He caught about half of his fish on a small swimbait and the other half on weightless Fluke-style baits.
"Most of them were in 20 to 40 feet of water, suspended anywhere from 5 to 10 feet," he said. "The bait was usually in 30 to 60 feet, but the bass were a little shallower. I couldn't catch them on any type of cover."
His set his Garmin LiveScope to 70 feet (he normally runs it at 80 or 90) so he could make relatively long but precise casts to the fish it revealed to him. There would often be one or two bass near a ball of bait, or sometimes four or five. If there were a handful, he could sometimes get them to fight over his offerings.
"When I caught the bigger bags on the last two days I was catching fish 20 feet off my trolling motor. If I stopped and put it in reverse, they'd come up looking, curious to see what the commotion was. Then they'd see a dying Fluke falling in front of their face and they'd eat it."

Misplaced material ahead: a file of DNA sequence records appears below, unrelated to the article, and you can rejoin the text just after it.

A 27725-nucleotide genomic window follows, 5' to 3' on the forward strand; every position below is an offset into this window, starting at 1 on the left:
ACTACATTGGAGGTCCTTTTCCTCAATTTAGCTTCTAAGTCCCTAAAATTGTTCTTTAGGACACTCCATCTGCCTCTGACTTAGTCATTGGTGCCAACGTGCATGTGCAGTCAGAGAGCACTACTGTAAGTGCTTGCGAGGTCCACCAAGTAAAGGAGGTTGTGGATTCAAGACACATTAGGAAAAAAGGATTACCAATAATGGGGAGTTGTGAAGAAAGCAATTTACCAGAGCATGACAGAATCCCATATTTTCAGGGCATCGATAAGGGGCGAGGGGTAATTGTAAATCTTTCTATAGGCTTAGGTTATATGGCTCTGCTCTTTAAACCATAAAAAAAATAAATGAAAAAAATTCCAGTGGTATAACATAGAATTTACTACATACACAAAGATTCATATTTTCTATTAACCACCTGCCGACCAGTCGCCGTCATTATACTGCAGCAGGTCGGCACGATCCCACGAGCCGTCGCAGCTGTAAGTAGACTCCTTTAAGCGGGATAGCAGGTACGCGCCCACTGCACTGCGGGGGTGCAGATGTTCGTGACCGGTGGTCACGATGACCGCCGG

> Swimbait geart: 7'2" medium-heavy prototype Odiehammer rod, Shimano Curado K casting reel (7.2:1 ratio), 12-pound Seaguar InvizX fluorocarbon line, 3/8-ounce Strike King swimbait head, 3.2-inch Strike king Rage Swimmer (green gizzard shad).
> Fluke gear: 6'10" medium-heavy prototype Odiehammer rod, size 2500 Shimano Sedona spinning reel, 15-pound Seaguar Smackdown braid (main line), 12-pound Seaguar InvizX fluorocarbon (leader), 3/0 Owner hook, various Fluke-style baits (white or baby blue).